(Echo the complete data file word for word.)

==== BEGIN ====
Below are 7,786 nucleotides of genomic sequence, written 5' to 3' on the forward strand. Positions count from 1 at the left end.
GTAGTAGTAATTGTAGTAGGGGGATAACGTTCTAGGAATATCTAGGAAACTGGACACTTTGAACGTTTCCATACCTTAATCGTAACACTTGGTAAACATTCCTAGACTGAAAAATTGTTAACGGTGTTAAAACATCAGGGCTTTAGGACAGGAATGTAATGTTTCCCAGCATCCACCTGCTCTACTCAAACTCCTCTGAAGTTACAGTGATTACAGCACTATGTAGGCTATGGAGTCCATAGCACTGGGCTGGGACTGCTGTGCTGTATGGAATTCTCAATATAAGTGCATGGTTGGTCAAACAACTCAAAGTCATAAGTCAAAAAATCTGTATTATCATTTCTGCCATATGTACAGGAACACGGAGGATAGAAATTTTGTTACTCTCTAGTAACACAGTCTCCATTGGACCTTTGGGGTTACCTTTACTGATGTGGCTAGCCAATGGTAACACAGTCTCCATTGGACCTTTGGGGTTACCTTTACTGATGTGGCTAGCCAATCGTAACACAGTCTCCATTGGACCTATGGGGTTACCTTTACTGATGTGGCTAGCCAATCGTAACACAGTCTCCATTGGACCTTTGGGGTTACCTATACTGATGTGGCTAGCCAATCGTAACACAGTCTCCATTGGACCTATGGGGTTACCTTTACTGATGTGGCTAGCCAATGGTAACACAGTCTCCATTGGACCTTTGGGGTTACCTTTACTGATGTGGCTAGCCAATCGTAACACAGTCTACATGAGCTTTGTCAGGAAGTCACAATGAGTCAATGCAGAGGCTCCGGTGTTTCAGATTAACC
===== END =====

Below are 7,786 nucleotides of genomic sequence, written 5' to 3' on the forward strand. Positions count from 1 at the left end.
GTAGTAGTAATTGTAGTAGGGGGATAACGTTCTAGGAATATCTAGGAAACTGGACACTTTGAACGTTTCCATACCTTAATCGTAACACTTGGTAAACATTCCTAGACTGAAAAATTGTTAACGGTGTTAAAACATCAGGGCTTTAGGACAGGAATGTAATGTTTCCCAGCATCCACCTGCTCTACTCAAACTCCTCTGAAGTTACAGTGATTACAGCACTATGTAGGCTATGGAGTCCATAGCACTGGGCTGGGACTGCTGTGCTGTATGGAATTCTCAATATAAGTGCATGGTTGGTCAAACAACTCAAAGTCATAAGTCAAAAAATCTGTATTATCATTTCTGCCATATGTACAGGAACACGGAGGATAGAAATTTTGTTACTCTCTAGTAACACAGTCTCCATTGGACCTTTGGGGTTACCTTTACTGATGTGGCTAGCCAATGGTAACACAGTCTCCATTGGACCTTTGGGGTTACCTTTACTGATGTGGCTAGCCAATCGTAACACAGTCTCCATTGGACCTATGGGGTTACCTTTACTGATGTGGCTAGCCAATCGTAACACAGTCTCCATTGGACCTTTGGGGTTACCTATACTGATGTGGCTAGCCAATCGTAACACAGTCTCCATTGGACCTATGGGGTTACCTTTACTGATGTGGCTAGCCAATGGTAACACAGTCTCCATTGGACCTTTGGGGTTACCTTTACTGATGTGGCTAGCCAATCGTAACACAGTCTACATGAGCTTTGTCAGGAAGTCACAATGAGTCAATGCAGAGGCTCCGGTGTTTCAGATTAACC